Movie News & Reviews

TV’s ‘Sherlock’ returns to character’s Victorian roots

The man who thrust our esteemed Sherlock Holmes into modern day on PBS’s version of Sherlock is guilty of regressing him back again to Victorian times.

When next we see Sherlock Friday, he’ll be in top hat and waistcoat with the intrepid Dr. Watson sporting a handlebar mustache and bowler.

Steven Moffat and co-writer Mark Gattis decided to make the change “just because we can,” says Moffat. who also writes Doctor Who.

“Mark and I were having a fun day on set because he was doing some second-unit shooting with some evil monks … Because I think we found an old prop that was on the original Titus, so we were having a geek day. Gosh, what a surprise. And then we just thought, ‘Could we ever just do Sherlock maybe one scene or some dream sequel or something (in the Victorian era)?'

“And then we just thought, ‘Why don’t we just do it? Why don’t we just do a Victorian one?' We never bothered to explain what we were doing in modern-day London. So why do we have to bother explaining what they’re doing in Victorian London, when that’s where they’re supposed to be? So can we increase our normal massive run of three episodes to a record breaking four, and do the special, which is separate from the rest of the series, and done in the correct period?’”

They did just that, as a 90-minute special, The Abominable Bride.

There were few difficulties acclimatizing to the late 1890s, says Moffat. But one of them was dealing with the female characters. “Suddenly we realized, the women, the women don’t speak. They don’t speak. Mrs. Hudson, I think has got one line of direct speech in the whole bunch of stories. And we sort of got to the point where we thought she was always like Una Stubbs (who plays Mrs. Hudson on the show). She is nothing like that at all,” says Moffat.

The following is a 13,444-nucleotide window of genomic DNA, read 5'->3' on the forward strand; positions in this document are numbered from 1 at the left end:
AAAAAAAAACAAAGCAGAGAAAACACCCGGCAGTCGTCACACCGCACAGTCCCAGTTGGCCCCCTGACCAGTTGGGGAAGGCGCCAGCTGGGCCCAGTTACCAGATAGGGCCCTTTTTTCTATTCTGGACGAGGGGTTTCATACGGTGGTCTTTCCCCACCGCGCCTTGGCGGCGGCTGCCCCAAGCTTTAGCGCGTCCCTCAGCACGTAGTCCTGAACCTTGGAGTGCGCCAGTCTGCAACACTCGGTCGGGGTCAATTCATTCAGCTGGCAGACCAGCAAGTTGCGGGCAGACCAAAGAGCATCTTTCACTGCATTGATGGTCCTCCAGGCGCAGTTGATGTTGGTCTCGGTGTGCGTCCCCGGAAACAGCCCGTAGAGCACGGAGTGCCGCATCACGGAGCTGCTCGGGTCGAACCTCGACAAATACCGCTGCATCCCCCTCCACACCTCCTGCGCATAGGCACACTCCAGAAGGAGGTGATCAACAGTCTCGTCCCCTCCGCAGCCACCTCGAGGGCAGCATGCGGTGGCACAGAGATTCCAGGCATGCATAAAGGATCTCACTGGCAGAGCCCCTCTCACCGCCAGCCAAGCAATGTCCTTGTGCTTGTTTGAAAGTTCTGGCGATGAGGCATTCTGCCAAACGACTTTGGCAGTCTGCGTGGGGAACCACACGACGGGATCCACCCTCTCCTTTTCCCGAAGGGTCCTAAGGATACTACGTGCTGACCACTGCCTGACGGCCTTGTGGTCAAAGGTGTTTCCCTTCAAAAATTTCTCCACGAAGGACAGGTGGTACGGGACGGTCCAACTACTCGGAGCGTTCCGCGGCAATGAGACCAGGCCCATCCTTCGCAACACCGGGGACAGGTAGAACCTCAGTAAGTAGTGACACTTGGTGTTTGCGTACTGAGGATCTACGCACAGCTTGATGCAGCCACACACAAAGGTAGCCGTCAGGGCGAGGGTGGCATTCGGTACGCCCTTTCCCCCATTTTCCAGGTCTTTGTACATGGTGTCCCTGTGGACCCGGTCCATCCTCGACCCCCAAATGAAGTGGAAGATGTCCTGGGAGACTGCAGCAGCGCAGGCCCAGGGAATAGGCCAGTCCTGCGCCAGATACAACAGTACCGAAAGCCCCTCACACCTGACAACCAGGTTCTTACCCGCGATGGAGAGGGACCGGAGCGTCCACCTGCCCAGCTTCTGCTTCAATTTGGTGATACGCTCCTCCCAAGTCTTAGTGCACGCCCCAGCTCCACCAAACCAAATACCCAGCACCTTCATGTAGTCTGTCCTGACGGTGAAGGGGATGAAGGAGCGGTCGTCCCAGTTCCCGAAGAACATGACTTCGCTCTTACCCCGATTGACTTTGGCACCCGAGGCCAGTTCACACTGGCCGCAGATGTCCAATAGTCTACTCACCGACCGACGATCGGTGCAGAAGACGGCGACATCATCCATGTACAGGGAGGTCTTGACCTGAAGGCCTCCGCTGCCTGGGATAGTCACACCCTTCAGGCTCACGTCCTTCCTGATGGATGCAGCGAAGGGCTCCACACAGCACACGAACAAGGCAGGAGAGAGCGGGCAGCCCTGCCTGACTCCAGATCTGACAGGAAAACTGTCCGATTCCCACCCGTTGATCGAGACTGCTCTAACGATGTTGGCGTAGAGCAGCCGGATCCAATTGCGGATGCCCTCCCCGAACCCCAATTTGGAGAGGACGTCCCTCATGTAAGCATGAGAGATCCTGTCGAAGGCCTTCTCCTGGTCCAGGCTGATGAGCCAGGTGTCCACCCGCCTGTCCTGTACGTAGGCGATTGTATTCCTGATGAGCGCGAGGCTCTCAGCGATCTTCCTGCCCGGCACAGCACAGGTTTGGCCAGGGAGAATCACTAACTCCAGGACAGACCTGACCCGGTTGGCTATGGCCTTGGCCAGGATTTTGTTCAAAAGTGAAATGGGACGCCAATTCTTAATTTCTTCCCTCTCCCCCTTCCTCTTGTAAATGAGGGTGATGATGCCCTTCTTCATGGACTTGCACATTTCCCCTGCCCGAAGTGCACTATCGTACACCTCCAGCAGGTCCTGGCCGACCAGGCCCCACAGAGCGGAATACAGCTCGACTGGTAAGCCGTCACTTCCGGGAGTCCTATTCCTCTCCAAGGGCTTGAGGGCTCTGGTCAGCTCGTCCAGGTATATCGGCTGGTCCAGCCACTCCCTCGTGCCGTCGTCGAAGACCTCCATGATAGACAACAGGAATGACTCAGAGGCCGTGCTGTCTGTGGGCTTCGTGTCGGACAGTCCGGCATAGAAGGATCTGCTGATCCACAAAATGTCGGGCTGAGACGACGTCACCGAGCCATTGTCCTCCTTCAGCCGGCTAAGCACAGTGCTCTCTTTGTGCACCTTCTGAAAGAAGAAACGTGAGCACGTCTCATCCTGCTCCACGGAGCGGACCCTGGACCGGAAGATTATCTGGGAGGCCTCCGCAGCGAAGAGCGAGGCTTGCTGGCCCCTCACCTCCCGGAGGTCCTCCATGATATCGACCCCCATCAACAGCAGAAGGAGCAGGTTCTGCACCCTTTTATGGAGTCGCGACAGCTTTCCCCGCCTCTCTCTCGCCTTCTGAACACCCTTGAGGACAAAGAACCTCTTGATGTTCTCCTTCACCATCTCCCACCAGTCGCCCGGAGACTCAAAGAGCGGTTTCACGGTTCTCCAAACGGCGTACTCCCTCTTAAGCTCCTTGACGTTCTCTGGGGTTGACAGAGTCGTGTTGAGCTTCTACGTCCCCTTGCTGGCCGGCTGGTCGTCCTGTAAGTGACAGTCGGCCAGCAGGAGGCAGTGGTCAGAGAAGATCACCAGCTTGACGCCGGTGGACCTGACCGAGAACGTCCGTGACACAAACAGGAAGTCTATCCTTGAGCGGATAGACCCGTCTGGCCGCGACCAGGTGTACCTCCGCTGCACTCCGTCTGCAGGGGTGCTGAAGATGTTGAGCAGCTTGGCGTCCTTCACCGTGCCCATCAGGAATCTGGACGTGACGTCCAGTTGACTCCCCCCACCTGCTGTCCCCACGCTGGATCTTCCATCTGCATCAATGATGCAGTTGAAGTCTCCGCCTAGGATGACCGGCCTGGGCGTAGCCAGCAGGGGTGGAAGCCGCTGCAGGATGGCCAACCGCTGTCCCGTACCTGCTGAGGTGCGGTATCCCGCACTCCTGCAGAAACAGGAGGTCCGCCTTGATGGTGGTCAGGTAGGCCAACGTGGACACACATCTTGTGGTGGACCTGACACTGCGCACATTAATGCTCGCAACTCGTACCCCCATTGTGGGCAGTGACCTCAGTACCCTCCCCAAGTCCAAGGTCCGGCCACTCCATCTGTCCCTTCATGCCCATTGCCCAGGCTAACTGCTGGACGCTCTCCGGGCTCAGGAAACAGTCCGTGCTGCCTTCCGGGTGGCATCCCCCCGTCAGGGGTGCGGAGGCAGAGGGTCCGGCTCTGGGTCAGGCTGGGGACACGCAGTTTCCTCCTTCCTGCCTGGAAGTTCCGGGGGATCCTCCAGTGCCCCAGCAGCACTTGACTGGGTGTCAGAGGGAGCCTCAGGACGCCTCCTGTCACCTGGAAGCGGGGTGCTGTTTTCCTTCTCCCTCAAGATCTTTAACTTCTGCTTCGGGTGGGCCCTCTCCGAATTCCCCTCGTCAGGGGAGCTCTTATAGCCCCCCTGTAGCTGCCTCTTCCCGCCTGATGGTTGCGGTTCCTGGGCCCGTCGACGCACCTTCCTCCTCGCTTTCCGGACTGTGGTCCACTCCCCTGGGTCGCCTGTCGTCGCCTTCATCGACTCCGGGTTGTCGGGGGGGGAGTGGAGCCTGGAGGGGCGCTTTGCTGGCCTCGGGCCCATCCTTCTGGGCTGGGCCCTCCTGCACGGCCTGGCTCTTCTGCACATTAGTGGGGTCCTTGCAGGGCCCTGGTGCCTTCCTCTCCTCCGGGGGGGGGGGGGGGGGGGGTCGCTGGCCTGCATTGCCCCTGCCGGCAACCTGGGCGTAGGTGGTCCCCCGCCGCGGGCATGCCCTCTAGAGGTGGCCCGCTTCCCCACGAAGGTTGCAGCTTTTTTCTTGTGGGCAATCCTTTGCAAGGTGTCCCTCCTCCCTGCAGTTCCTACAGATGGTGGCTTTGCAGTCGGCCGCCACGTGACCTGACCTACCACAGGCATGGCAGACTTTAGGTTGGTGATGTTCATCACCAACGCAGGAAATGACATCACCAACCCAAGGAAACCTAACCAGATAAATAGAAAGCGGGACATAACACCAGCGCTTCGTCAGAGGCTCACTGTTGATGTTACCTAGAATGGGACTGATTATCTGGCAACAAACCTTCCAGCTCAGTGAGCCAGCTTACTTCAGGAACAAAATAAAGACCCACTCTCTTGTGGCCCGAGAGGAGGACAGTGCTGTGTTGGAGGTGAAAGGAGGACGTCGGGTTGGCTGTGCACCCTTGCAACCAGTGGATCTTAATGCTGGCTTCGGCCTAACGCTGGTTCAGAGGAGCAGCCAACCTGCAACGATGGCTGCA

“So what were we going to do with our female characters? You know, Mrs. Hudson doesn’t speak, so we brought the ‘Una Stubbs’ version, as it were. And Mary, after her first story, really doesn’t say anything, except for in one story, where she gets her husband’s name wrong in one of the great continuity errors in history. And of course, there is no Molly Hooper. There is no Molly Hooper in the original, a tragic omission on their part. One of our problems was to try and see what we were going to do with these very important characters, who actually don’t really have a place in the original,” he says.

When they were planning the show they were always determined to place it in contemporary, bustling London. “It was just Mark and I sitting on the train, really (talking) about how much we like the Basil Rathbone and Nigel Bruce updated versions of Sherlock Holmes back in the day. And we kept saying to each other, ‘Somebody will do that again, and that will be a huge hit.’”

They didn’t really do anything about the idea until Moffat mentioned it to Sue Vertue, who is the producer on Sherlock – and also his wife. “She said, ‘Well, why don’t you do it?' We kept saying, ‘We will be really cross when somebody else does that.’ And then, like men, did nothing at all about it. Nothing. Absolutely nothing. Got off the train and wandered off and looked like derelicts. That’s sad and true … It was much more recent, the idea of doing a Victorian one, because we can.”

Moffat says the most unexpected problem with modernizing Arthur Conan Doyle’s books was that spooky stories seem much more suited to the murky shadows of the late 1800s.

“Ghost stories work better in a Victorian setting,” he says. “Doyle’s original stories that are creepy and scary, and the chillers, we haven’t done much with in the modern show. But putting it back into Victorian times, you think it’s a chance to do a ghost story, really a creepy, a scary one. Other than that, it’s remarkably similar.”

And will Sherlock himself (as played by Benedict Cumberbatch) be any different? Only as far as his comportment, says Moffat. “Sherlock Holmes has the manners of the Victorian gentleman, which he doesn’t have in the modern version. So he is a lot less brattish when he’s back then … and Dr. Watson is a bit more upright. They’re the same people, seen through the prism of a different time and fitting into a different society …

As for Cumberbatch, he admits that playing the analytical Holmes has affected him. “You get hypersensitive to detail. You do get sort of tuned into it ...

On the first series when I was going to and from London on the train, I got very interested by smudges on people’s lapels and indents where rings should be and scuff marks and bits of mud on shoes. I knew (nothing) about what that meant, but I thought, ‘Well, there’s a clue.’”

On TV

‘Sherlock’ airs at 9 p.m. Friday on KET.

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